YES was at 51% in a poll and a jubilant, confident Nicola Sturgeon could not have been happier.

“Scots,” she declared, “want a real parliament that can effect positive change on their lives, their families and our communities, not one stuck in the past, wed to remote control from London.”

The survey, published in The Scotsman, suggested she had a point. Independence was not just leading union, it had opened a 12-point gap. No was lumbering at 39%. Nervous unionists played down the numbers. Sturgeon and her buoyant SNP vowed to redouble their efforts: victory, they must have hoped, was in sight.

Does this sound familiar? Was this poll conducted while the first minister was riding high at the height of the pandemic? Or in the heady months after a largely English vote took Scotland out of the EU against its will?

No, the 51% Yes figure was from November 2006, six months before Ms Sturgeon and Alex Salmond, her then leader and now nemesis, secured a historic first Holyrood victory for the SNP. Take away the “don’t knows” and support for independence 15 years ago was close to some of the record highs recorded last year. And way, way above the scores recorded over this summer as No slowly nosed back ahead.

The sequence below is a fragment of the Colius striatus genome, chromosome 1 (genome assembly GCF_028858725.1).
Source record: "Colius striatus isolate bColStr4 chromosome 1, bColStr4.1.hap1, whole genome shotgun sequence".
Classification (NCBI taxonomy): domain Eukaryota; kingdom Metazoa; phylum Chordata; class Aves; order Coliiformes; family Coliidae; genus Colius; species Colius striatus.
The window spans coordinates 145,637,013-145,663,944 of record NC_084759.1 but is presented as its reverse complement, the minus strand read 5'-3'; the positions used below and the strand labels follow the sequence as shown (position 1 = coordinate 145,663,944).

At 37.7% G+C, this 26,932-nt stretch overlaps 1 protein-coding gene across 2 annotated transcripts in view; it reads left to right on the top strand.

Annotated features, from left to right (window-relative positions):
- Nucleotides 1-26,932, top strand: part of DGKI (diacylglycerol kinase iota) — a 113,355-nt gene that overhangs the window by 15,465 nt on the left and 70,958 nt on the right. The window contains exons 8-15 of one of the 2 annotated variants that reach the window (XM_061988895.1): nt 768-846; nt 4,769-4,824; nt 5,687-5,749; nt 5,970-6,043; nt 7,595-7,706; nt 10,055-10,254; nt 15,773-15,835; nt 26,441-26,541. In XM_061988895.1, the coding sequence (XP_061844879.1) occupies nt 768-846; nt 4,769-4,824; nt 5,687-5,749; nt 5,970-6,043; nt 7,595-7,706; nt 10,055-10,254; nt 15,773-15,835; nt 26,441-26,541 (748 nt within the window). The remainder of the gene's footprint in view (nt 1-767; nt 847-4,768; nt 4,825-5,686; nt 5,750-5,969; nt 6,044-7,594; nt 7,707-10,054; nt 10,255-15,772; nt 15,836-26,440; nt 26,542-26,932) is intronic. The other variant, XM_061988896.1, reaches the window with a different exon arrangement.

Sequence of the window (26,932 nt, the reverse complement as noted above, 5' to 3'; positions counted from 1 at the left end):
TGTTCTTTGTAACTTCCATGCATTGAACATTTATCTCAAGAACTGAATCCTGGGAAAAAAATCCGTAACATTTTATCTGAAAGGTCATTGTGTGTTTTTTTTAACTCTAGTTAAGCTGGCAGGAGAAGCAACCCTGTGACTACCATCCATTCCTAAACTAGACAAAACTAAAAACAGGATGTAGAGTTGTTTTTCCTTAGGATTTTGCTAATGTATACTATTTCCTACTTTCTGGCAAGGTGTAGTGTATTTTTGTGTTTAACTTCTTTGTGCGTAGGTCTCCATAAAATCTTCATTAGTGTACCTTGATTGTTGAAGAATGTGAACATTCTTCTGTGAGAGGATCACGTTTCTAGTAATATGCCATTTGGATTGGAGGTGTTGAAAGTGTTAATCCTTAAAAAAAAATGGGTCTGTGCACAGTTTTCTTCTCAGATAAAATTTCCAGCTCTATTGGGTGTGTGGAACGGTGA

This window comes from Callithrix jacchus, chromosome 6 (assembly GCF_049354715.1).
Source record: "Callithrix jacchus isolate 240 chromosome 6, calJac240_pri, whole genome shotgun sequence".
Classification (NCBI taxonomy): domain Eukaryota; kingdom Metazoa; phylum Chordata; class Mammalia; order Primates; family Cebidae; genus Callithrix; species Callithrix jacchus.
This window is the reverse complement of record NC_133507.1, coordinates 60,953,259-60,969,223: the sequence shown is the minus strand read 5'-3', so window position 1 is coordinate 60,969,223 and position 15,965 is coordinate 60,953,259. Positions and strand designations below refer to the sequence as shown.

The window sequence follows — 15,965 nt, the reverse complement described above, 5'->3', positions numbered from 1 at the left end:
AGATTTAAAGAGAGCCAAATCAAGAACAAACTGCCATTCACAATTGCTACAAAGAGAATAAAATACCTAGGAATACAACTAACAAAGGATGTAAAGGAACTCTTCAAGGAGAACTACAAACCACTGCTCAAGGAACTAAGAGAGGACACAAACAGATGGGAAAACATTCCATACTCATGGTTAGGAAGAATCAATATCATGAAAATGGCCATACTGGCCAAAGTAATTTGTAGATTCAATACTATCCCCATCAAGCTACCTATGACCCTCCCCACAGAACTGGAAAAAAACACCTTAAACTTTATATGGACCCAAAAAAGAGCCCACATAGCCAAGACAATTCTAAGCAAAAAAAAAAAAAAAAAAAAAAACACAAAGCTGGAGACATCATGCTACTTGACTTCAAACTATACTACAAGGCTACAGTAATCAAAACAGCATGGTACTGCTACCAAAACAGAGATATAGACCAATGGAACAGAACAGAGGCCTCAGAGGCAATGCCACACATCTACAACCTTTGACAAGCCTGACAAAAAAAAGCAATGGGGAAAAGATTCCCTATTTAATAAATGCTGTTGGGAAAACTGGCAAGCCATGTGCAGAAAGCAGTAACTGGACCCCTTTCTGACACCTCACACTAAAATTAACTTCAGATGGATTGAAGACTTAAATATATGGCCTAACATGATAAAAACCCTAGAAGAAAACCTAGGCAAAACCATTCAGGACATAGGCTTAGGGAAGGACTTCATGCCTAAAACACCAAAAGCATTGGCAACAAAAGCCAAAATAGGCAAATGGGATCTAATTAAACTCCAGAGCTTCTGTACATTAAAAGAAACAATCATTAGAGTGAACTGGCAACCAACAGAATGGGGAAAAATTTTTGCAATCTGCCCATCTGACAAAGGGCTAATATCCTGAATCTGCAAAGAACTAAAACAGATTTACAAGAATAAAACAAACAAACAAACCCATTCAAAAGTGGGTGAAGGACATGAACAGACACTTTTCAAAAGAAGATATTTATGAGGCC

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The polls, they go up; and they go down. The only thing in Scotland’s sometimes feverishly stupid tribal politics that stays the same is just how bad the patter about each survey can be.

Last year SNP politicians – as happy with the polling of 2020 as Ms Sturgeon was in 2006 – started tweeting about Scotland’s “settled will”.

This summer unionists, enjoying a wee dig, said the same thing. But zooming out, looking at the jagged lines of opinion polls over years and decades, it is quite clear that Scotland’s will is far from settled. We are a society divided on a single, simple wedge issue. We have a disagreement to manage. So far we have done so without gouging each other’s eyes out. Except maybe virtually.

Polls are one of the things very online tribalists like to squabble about, like football fans one-upping each other about meaningless pre-season friendlies. Some – bluntly – have zombified their brains in the process.

Hyper-partisans on both sides fret over how to spin any setback, including abusing journalists who cover any survey and defaming news organisations which commission them.

More passionate independence supporters, falling in to teleological reasoning, can feel the need to portray numbers as showing progress to their goal. So events, such as the discovery of oil, the Thatcher recession, the War in Iraq, the financial crash, Brexit or the pandemic are just milestones on a one-way highway to a sovereign state.


Their unionist opponents prefer to see independence as impossible, that they are the natural majority, the pro-UK mean to which Scotland will always regress. Meanwhile, history rumbles on.

Political movements like to move, they like momentum.